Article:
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The primacy of relations

Bains, Paul (2001) The primacy of relations. PhD thesis, Murdoch University.

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This thesis is concerned with the ontology of relations and semiosis (the action of signs).

It focuses on the claim that relations are 'external' to their terms and seeks to give an ontological account of this purported externality of relations. Concomitantly, the thesis argues that an understanding of the ontology of relations allows for a compelling account of the action of signs, i.e. how signs stand for something other than themselves.

The thesis develops the creative proposition, first made by John Poinsot (a.k.a John of St. Thomas) in 1632, that, ontologically, signs are relations (whose whole being is in 'being-toward' - esse ad). Furthermore, relations are found to be univocal in their being as relations. This univocity of being is antecedent to the division between 'ens rationis' and 'ens reale'. Thus, the ontology of relations presented here is neither mind­dependent nor mind-independent insofar as the rationale of the relation is concerned.

Three principal theorists are invoked in this account: Gilles Deleuze, John Poinsot and John Deely. The thesis argues that there is a compatibility and mutual enrichment between Deleuze's account ofrelations and the relatively unknown semiotic of the late-Latin scholastic John Poinsot (as translated and interpreted by the contemporary post-Peircian semiotician, John Deely).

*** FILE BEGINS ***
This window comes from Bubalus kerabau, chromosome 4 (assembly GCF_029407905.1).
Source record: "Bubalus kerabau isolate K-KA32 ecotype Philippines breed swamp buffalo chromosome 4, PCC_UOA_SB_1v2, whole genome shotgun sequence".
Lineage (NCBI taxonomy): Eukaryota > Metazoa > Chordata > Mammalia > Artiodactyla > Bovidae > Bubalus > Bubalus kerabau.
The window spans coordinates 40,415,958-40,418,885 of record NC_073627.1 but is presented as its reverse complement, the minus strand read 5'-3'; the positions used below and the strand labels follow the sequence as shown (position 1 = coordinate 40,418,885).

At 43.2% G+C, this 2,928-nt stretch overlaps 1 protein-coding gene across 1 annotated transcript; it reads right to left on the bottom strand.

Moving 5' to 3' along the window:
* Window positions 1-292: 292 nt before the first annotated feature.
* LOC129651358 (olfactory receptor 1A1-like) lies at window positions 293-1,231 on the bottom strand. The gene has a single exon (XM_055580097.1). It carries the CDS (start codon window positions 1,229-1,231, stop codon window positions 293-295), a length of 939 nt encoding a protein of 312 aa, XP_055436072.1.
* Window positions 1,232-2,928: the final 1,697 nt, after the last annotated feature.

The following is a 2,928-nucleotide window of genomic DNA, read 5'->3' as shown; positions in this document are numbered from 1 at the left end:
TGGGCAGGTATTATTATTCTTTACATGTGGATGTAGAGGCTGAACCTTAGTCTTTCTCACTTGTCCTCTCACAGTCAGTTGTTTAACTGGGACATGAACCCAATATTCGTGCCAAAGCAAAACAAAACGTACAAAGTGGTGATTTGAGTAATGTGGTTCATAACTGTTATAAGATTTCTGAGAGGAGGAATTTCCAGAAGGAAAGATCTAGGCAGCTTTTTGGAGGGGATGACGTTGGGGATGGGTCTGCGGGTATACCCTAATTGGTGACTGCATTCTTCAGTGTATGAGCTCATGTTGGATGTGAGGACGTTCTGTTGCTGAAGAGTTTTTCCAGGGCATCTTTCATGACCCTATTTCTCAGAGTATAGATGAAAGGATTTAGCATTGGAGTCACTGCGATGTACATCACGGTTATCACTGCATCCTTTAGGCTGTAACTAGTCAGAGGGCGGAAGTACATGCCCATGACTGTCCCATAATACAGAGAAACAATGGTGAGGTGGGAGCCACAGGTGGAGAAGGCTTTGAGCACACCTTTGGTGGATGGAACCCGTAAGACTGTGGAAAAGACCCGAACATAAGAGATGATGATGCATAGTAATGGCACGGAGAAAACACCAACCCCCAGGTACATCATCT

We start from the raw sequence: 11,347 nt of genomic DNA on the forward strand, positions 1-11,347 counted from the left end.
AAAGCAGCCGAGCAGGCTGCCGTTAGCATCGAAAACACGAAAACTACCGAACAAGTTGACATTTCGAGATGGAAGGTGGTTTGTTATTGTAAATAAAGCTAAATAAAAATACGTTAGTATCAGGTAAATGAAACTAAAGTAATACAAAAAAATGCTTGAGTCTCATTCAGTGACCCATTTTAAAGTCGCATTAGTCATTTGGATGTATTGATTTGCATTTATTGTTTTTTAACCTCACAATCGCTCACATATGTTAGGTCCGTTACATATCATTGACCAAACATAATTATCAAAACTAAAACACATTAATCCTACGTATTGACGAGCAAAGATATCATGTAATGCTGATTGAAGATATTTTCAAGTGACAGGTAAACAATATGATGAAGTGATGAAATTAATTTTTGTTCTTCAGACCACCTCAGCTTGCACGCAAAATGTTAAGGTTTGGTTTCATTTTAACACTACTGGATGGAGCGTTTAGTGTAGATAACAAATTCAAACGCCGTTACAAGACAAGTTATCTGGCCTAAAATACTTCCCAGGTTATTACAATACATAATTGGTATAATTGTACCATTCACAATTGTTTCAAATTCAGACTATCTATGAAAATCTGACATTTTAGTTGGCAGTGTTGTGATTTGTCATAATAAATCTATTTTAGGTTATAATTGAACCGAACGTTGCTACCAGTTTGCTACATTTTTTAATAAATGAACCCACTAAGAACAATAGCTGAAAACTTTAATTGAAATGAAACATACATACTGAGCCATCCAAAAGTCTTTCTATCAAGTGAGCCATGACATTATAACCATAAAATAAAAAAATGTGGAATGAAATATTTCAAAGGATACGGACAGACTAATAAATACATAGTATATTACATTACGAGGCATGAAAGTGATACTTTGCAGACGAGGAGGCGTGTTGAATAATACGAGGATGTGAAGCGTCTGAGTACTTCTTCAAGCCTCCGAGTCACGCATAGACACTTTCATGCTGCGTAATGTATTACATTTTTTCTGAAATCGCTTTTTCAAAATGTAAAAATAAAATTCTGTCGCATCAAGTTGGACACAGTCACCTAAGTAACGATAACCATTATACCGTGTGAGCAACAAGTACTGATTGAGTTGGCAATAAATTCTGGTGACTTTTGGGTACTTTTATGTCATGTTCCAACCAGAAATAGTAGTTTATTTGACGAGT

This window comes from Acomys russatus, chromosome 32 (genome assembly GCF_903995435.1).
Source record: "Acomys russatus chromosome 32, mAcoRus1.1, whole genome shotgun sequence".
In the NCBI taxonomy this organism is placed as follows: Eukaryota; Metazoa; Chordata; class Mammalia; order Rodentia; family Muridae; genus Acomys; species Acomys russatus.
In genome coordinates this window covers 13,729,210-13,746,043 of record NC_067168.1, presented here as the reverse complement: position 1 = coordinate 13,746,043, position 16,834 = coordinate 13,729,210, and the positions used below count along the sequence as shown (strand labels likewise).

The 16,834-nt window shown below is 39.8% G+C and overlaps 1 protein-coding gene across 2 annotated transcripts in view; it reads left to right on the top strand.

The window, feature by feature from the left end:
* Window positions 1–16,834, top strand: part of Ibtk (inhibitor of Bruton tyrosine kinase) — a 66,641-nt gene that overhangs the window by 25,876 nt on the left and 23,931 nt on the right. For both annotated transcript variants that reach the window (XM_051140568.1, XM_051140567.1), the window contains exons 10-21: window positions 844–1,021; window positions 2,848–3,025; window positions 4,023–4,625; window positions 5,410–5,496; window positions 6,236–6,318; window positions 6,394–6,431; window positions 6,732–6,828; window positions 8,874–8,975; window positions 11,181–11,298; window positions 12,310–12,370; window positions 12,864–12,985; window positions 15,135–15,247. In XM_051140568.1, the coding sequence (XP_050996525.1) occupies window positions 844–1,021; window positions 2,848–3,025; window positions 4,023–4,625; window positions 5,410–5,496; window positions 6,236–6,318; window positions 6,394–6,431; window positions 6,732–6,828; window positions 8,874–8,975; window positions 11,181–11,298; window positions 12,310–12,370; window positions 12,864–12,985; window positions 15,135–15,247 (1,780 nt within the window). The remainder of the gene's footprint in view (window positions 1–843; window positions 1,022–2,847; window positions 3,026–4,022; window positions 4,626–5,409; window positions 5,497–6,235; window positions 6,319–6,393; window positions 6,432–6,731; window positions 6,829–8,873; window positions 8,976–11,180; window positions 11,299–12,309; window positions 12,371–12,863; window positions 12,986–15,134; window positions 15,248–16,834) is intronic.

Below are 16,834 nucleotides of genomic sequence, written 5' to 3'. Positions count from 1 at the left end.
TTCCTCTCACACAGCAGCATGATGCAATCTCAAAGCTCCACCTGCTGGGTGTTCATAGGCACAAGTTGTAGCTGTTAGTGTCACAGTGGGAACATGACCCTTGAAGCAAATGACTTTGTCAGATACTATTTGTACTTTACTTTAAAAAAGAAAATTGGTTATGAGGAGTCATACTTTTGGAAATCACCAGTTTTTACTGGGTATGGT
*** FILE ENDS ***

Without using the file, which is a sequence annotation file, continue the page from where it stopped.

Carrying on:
To further illuminate this material and the relevance of an ontology of relations for cognition and theories of language, a presentation of the ethologist Jacob von Uexkiill's Umwelt sign theory and the biologist Humberto Maturana's autopoietic theory of' languaging' is given.

In engaging with this subject matter, the thesis presents a semiotic that subverts the opposition between realism and idealism. In other words it presents a semiotic that is as real as it is ideal. A semiotic in which what have been called 'nature' and 'culture' interpenetrate (pace Bruno Latour) in an expanding collective of humans and non­humans.

In conclusion, apart from emphasising the ethico-political implications of this ontology of relations, suggestions are made for interdisciplinary research that would complement and further develop the thesis.

Item Type: Thesis (PhD)
Murdoch Affiliation(s): Division of Social Sciences, Humanities and Education
Notes: Note to the author: If you would like to make your thesis openly available on Murdoch University Library's Research Repository, please contact: Thank you.
Supervisor(s): UNSPECIFIED
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